US61001637 Ene 19998 Ago 2000Taiwan Semiconductor Manufacturing CompanyGap filling of shallow trench isolation by ozone-tetraethoxysilane
US61107801 Abr 199929 Ago 2000Taiwan Semiconductor Manufacturing CompanyUsing NO or N2 O treatment to generate different oxide thicknesses in one oxidation step for single poly non-volatile memory
US611084222 Abr 199829 Ago 2000Texas Instruments IncorporatedMethod of forming multiple gate oxide thicknesses using high density plasma nitridation
US611174414 May 199829 Ago 2000Micron Technology, Inc.Capacitor constructions having silicon nitride dielectric materials
US611420310 May 19965 Sep 2000Stmicroelectronics S.R.L.Method of manufacturing a MOS integrated circuit having components with different dielectrics
US613663614 Abr 199924 Oct 2000Texas Instruments - Acer IncorporatedMethod of manufacturing deep sub-micron CMOS transistors
US61401872 Dic 199831 Oct 2000Lucent Technologies Inc.Process for forming metal oxide semiconductors including an in situ furnace gate stack with varying silicon nitride deposition rate
US6184110 *30 Abr 19986 Feb 2001Sharp Laboratories Of America, Inc.Method of forming nitrogen implanted ultrathin gate oxide for dual gate CMOS devices
US6207586 *17 Jun 199927 Mar 2001Lucent Technologies Inc.Oxide/nitride stacked gate dielectric and associated methods
US6232244 *1 May 200015 May 2001Advanced Micro Devices, Inc.Methodology for achieving dual gate oxide thicknesses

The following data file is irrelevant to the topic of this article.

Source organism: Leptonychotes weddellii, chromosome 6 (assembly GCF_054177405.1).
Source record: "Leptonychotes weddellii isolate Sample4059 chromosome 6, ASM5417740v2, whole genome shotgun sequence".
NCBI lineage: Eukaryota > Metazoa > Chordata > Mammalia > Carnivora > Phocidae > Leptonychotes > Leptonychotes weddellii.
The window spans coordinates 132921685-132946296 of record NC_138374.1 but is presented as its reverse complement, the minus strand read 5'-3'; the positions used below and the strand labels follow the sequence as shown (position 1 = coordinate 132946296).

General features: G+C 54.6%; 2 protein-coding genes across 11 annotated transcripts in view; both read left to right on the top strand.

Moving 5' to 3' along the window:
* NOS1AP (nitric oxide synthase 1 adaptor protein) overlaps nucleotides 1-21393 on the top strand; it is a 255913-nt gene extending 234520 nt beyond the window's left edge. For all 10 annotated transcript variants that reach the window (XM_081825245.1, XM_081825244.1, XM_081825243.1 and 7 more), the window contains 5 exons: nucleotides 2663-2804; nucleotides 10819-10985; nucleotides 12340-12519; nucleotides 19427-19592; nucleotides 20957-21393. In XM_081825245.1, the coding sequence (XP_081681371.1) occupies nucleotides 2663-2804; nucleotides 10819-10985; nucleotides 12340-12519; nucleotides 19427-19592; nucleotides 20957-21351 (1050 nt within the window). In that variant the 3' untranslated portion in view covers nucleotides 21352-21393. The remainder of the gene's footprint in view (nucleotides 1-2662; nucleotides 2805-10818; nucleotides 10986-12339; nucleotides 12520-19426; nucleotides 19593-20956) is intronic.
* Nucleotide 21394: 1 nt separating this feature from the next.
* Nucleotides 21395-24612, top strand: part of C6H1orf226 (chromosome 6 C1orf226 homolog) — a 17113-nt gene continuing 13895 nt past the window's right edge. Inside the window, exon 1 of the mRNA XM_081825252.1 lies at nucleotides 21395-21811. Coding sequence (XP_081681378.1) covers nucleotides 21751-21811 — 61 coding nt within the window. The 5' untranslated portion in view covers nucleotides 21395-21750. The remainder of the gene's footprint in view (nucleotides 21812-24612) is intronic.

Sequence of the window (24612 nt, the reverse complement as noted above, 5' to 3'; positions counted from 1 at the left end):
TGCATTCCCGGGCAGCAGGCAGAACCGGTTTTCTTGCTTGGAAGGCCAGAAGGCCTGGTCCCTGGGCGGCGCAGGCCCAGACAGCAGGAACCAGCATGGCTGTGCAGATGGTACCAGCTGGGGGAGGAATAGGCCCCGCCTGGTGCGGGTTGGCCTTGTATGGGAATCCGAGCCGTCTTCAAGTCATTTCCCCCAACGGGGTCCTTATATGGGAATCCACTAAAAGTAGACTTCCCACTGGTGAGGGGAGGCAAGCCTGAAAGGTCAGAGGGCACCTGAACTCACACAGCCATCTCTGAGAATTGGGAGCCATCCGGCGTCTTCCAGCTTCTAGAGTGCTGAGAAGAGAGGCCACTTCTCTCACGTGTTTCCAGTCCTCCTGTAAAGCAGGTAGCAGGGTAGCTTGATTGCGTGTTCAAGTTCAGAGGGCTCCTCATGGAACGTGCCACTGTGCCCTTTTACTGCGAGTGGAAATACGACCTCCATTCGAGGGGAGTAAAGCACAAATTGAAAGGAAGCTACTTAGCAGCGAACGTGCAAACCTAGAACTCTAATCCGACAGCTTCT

US6323114 *22 Nov 199927 Nov 2001Texas Instruments IncorporatedStacked/composite gate dielectric which incorporates nitrogen at an interface
US6331492 *18 Dic 199818 Dic 2001Texas Instruments IncorporatedNitridation for split gate multiple voltage devices
US6399445 *15 Dic 19984 Jun 2002Texas Instruments IncorporatedFabrication technique for controlled incorporation of nitrogen in gate dielectric
US6649543 *22 Jun 200018 Nov 2003Micron Technology, Inc.Methods of forming silicon nitride, methods of forming transistor devices, and transistor devices
US7344948 *15 Ene 200218 Mar 2008Micron Technology, Inc.Methods of forming transistors
US20020094620 *15 Ene 200218 Jul 2002Sandhu Gurtej S.Transistor Structures
US20020094621 *15 Ene 200218 Jul 2002Sandhu Gurtej S.Methods of forming a nitrogen enriched region
US20020098710 *15 Ene 200225 Jul 2002Sandhu Gurtej S.Methods Of Forming Transistors
US20020182812 *26 Jul 20025 Dic 2002Sandhu Gurtej S.Transistor structures, methods of incorporating nitrogen into silicon-oxide-containing layers; and methods of forming transistors
Otras citas
Referencia
1Laughery, et al, Effect of H<SUB>2 </SUB>Content on Reliability of Ultrathin In-Situ Steam Generated (ISSG) SiO<SUB>2</SUB>, EEE Electron Device Letters, Sep. 2000, vol. 21, No. 9.
2Millman, Microelectronics, (C) 1979; Sec. 4-1; pp. 91-92.